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Quality of Life

New report shows 'real cost' of living in San Diego, Imperial counties

When you think about the high cost of living here, the cost of housing is the first thing that comes to mind for a lot of us. But a new report from the United Way of California said measuring housing costs alone means a lot of other expenses are missed.

The headline of the report is that a family of four in San Diego County would need to bring in upwards of $110,000 a year to live here without struggling. That's opposed to federal poverty guidelines that say families bringing in $30,000 or less are struggling.

The report finds that in this county, 36% of households fall short of the $110,000 mark.


It’s even worse in Imperial County, where 44% of households aren’t making enough to live decently.

“It’s clear that the federal poverty guidelines that are used nationwide really don’t take into account what it really costs to live in California," said Nancy Sasaki, president and CEO of United Way of San Diego County.

Sasaki said the real cost report measures a wide range of costs to come to a much more realistic number, including "things like housing, food, child care, health care, transportation and some of these basic needs."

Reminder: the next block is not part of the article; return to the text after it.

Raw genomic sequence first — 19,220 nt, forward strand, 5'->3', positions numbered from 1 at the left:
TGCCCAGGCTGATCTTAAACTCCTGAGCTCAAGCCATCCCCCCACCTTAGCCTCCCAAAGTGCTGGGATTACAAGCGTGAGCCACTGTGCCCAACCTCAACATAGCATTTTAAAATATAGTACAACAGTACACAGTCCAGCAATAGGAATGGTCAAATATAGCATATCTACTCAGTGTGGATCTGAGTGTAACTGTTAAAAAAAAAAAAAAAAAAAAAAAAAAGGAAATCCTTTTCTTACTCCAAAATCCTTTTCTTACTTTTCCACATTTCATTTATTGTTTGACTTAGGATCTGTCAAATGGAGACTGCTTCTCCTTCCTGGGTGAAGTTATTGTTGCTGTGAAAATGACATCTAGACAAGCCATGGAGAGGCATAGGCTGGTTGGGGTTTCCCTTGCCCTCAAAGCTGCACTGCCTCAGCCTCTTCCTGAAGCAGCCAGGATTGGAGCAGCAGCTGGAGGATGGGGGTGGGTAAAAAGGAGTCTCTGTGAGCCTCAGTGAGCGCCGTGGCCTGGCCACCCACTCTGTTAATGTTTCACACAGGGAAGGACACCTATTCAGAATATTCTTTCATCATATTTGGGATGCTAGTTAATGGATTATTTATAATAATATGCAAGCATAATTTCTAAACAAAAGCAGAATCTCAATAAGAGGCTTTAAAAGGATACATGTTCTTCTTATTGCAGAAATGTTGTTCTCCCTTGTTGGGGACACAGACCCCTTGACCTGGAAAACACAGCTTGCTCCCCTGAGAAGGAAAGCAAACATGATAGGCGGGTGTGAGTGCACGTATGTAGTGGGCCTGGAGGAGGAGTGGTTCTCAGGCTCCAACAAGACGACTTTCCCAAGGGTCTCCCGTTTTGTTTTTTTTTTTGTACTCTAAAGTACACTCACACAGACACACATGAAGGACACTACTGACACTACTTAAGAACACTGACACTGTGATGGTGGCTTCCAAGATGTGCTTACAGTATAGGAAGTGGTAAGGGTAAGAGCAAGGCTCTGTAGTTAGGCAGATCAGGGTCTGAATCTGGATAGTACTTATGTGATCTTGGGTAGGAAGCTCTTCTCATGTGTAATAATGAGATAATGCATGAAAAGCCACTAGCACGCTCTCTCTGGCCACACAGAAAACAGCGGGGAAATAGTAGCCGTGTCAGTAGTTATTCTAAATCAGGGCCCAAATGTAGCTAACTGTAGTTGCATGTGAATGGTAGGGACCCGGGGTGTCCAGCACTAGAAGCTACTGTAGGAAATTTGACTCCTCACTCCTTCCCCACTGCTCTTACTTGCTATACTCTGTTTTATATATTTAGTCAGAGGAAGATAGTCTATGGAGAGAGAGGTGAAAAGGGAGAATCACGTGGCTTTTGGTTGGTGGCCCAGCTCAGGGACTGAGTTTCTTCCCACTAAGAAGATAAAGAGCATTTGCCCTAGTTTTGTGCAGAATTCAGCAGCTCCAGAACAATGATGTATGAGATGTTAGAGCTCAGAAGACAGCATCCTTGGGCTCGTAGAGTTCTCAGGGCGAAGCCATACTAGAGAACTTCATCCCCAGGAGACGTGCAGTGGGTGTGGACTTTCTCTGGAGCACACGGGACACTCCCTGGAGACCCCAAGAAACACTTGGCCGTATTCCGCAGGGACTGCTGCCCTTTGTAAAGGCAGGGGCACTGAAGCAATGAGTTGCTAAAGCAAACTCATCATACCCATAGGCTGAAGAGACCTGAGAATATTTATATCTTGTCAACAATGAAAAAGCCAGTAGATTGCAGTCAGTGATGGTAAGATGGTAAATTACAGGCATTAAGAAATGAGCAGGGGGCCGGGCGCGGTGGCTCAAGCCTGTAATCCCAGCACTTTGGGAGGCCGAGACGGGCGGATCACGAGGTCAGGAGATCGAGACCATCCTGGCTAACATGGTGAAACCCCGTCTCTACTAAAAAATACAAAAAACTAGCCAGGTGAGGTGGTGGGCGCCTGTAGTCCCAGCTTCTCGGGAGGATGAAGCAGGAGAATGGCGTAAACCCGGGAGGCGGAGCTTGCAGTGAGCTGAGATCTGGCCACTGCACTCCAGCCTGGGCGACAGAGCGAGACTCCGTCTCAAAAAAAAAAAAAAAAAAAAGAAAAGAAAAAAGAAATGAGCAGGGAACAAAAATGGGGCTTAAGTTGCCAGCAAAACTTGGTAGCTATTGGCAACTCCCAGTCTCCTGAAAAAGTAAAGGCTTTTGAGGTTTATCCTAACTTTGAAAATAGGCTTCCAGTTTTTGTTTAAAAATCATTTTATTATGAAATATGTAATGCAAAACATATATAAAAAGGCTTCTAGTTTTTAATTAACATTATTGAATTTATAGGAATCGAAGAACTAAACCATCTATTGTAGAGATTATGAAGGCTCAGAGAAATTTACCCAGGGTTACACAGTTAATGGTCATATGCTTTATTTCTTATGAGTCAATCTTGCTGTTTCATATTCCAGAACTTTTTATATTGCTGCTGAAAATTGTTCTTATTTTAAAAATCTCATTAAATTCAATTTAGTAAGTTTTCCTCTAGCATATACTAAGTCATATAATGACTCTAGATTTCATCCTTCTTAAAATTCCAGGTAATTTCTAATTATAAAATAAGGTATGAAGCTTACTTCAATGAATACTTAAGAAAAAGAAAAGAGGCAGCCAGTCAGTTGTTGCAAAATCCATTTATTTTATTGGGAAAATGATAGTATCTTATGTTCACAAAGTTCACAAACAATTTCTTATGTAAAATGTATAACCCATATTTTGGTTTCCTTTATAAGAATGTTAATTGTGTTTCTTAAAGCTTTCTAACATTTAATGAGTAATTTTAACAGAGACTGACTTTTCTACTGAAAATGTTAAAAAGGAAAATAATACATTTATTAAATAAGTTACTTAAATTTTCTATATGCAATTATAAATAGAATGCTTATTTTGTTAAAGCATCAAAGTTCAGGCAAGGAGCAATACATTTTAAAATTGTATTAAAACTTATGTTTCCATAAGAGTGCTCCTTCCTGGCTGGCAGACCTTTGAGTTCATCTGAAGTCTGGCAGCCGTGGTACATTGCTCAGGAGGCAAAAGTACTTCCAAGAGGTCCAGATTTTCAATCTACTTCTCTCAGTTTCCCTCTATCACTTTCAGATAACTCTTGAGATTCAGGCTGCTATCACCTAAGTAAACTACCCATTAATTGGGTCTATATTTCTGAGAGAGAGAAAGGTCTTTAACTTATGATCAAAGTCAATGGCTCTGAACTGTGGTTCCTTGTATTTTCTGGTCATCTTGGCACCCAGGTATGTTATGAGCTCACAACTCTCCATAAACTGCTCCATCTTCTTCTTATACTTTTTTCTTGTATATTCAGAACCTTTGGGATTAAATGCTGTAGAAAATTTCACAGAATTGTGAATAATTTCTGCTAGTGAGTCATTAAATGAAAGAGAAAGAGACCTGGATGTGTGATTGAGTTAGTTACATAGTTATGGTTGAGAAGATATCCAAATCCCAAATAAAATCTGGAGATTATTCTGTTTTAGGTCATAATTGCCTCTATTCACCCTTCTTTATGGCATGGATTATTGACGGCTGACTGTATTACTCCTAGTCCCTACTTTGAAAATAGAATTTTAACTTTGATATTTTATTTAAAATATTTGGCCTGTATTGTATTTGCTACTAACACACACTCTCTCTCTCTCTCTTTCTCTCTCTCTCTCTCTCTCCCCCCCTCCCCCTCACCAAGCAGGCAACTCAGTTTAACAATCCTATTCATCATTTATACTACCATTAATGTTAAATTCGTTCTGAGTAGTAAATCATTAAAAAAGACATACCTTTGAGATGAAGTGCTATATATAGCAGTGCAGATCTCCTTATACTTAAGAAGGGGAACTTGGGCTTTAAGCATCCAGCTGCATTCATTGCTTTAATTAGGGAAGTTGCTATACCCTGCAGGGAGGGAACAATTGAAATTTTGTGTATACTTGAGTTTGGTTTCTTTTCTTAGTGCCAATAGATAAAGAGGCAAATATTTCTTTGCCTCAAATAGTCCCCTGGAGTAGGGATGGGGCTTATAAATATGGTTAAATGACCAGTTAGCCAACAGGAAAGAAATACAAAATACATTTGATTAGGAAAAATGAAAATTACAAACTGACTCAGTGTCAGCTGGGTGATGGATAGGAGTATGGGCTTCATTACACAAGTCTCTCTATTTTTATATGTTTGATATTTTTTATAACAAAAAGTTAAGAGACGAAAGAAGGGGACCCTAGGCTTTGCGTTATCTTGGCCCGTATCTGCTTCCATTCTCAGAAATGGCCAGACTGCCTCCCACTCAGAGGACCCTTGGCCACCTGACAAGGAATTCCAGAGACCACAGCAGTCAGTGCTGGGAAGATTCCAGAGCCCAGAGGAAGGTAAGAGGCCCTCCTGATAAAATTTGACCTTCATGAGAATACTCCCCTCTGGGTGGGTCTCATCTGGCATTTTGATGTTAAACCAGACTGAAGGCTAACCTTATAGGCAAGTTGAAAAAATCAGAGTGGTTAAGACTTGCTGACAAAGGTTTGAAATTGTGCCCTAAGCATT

But housing costs are still a big factor, with rent the focus of a television commercial that recently ran on cable TV systems throughout the state. It features a number of different people looking straight into the camera and stating, "the rent is too damn high."

It ends with one of them saying, "Gov. Newsom, what are you doing to lower my rent?"

A 3 bedroom house with a 'for rent' sign out front is shown in this undated photo.
KPBS staff
A three bedroom house with a "for rent" sign out front is shown in this undated photo.

The ad, from a group called Justice For Renters, is seeking the governor’s support for a measure on next November’s ballot that would allow municipalities throughout the state more power to enact rent control. At the least, the group wants him not to oppose the measure.

The Southern California Rental Housing Association does oppose the measure.

“It really does in many ways come down to supply and demand," said Molly Kirkland, the group's director of public affairs. "We really just have to work to make sure that we’re not encouraging policies that increase rents, that increase housing costs, and make sure that we keep adding the housing that we need."

There is a bit of good news locally. The latest figures from Apartment List show San Diego rents are actually down just over 4% from their summer peak. But Sasaki said what's really needed is changes in policy to make an impact.

“How can we help single mothers who are a part of those disproportionately affected groups, households of color, households with young children and seniors?” she said.

More details can be found in the report online. There you'll find the finer points of why it costs so much to live in this beautiful corner of the world.